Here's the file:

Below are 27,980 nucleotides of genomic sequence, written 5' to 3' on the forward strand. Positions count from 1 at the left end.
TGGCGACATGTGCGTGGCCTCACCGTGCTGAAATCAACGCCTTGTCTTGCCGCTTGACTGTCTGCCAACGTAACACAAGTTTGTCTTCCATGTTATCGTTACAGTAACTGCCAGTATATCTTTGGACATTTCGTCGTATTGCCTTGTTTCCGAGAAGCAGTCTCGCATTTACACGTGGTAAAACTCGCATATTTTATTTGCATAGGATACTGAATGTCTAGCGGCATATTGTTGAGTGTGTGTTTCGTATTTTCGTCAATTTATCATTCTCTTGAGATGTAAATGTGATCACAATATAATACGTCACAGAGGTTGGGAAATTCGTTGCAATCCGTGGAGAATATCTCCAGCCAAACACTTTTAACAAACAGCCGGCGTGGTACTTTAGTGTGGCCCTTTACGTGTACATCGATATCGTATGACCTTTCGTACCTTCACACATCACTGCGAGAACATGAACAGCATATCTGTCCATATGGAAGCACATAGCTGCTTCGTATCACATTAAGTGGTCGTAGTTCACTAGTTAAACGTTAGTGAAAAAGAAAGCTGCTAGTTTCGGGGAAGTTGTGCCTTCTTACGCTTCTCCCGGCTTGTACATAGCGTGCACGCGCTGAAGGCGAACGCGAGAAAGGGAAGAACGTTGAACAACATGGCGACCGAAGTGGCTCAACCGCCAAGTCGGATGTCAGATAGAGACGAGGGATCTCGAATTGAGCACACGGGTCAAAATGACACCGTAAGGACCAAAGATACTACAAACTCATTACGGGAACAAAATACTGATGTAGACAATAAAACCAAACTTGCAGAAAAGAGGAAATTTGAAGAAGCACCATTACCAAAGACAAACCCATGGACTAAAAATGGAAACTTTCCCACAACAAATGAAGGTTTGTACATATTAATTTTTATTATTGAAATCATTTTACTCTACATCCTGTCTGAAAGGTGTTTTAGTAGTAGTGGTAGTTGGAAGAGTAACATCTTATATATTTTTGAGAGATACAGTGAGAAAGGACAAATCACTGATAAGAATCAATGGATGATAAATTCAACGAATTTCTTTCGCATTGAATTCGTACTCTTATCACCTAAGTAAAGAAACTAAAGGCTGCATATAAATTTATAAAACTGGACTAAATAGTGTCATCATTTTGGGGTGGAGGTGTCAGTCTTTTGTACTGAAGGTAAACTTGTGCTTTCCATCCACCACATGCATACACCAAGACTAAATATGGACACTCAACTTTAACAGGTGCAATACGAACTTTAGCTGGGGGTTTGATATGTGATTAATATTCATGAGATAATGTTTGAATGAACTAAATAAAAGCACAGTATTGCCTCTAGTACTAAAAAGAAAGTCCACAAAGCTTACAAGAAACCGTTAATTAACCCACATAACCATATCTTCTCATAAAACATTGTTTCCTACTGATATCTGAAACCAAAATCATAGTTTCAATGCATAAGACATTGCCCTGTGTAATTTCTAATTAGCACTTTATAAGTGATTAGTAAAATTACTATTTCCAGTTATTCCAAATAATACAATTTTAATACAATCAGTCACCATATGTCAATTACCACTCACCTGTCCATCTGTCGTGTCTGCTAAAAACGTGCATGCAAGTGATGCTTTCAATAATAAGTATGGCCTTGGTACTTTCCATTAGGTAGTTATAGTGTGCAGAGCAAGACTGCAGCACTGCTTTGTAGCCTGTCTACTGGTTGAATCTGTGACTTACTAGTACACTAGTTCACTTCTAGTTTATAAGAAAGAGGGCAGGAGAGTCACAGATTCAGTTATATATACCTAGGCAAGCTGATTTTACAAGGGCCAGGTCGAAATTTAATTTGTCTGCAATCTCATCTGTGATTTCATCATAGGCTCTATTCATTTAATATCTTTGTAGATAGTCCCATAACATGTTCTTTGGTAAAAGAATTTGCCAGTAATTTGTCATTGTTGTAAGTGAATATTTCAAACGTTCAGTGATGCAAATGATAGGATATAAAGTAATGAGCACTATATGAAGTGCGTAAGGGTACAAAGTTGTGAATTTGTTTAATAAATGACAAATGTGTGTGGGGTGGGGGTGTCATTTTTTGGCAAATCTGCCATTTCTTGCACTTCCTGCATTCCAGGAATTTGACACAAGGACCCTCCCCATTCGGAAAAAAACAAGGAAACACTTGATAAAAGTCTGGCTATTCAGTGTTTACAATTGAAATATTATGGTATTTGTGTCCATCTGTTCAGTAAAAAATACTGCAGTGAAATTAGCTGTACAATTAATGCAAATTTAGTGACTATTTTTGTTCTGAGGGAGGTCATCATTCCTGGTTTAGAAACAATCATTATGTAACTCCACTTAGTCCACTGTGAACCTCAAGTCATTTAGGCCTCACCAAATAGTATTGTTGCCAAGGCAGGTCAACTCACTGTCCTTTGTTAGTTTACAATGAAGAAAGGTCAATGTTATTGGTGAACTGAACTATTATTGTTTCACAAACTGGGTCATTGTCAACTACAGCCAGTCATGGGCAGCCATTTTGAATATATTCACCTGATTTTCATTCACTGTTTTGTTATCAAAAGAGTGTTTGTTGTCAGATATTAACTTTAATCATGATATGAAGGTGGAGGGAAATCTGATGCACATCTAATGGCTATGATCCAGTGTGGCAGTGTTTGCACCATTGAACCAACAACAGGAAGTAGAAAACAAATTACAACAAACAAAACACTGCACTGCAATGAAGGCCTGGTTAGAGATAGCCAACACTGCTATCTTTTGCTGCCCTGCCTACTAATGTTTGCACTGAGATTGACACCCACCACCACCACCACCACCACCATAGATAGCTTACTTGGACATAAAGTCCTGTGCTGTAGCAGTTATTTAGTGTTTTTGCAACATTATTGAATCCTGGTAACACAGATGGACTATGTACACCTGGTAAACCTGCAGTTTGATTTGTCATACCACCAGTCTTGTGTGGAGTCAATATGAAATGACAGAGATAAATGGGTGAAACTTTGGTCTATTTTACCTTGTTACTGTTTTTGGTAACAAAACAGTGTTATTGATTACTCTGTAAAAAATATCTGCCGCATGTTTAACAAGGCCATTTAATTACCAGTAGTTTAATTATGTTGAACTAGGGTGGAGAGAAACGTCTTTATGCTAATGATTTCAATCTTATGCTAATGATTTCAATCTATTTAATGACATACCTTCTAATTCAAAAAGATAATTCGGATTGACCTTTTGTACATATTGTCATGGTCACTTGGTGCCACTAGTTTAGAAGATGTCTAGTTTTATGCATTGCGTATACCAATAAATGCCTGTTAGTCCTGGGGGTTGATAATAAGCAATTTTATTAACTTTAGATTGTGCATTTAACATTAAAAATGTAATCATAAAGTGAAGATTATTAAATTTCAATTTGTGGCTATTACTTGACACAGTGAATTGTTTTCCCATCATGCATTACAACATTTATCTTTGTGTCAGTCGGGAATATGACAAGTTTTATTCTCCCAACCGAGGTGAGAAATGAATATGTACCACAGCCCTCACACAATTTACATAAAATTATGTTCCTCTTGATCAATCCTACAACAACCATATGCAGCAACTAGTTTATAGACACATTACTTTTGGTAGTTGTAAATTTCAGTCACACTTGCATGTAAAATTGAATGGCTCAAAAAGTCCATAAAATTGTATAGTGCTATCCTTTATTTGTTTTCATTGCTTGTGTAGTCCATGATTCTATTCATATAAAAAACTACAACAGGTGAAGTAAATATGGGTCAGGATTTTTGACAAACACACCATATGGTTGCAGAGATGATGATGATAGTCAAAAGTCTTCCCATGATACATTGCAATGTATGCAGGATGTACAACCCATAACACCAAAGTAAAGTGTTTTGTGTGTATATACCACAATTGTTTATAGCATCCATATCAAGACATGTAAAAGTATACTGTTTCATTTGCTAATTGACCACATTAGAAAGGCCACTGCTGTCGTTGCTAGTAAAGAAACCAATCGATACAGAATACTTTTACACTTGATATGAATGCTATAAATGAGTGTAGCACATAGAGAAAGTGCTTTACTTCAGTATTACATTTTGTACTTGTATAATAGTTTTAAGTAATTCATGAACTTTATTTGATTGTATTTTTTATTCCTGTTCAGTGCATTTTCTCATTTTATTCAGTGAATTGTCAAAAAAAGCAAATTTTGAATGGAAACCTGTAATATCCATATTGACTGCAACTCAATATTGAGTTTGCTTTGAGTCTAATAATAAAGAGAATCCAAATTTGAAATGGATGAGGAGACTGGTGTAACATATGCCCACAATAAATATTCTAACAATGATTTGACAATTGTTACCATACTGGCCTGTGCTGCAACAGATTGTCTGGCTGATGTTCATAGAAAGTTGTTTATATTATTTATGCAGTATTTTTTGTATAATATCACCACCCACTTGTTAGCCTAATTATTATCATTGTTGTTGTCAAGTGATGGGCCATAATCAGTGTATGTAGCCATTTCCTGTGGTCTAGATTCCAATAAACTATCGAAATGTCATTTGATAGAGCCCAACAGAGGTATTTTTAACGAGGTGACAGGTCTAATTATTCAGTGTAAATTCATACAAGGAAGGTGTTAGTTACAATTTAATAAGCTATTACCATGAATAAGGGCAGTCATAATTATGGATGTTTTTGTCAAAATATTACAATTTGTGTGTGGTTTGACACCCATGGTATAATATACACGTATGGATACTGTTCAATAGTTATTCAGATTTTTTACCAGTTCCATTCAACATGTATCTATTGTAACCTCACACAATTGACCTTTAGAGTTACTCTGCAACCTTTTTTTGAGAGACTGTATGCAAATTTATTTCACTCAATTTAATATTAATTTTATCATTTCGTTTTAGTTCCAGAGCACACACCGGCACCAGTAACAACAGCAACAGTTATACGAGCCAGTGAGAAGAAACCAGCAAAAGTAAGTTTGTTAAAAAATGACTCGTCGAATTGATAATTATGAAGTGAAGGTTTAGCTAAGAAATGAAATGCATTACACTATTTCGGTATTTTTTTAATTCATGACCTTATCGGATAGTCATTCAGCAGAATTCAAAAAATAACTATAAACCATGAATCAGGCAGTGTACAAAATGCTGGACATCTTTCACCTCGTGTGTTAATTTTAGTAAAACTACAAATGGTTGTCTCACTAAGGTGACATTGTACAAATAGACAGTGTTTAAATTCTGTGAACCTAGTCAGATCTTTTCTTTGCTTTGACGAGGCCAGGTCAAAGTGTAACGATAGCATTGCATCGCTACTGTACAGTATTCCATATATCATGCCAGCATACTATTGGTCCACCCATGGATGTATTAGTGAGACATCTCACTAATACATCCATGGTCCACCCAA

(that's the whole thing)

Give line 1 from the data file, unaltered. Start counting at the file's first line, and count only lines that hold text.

Below are 27,980 nucleotides of genomic sequence, written 5' to 3' on the forward strand. Positions count from 1 at the left end.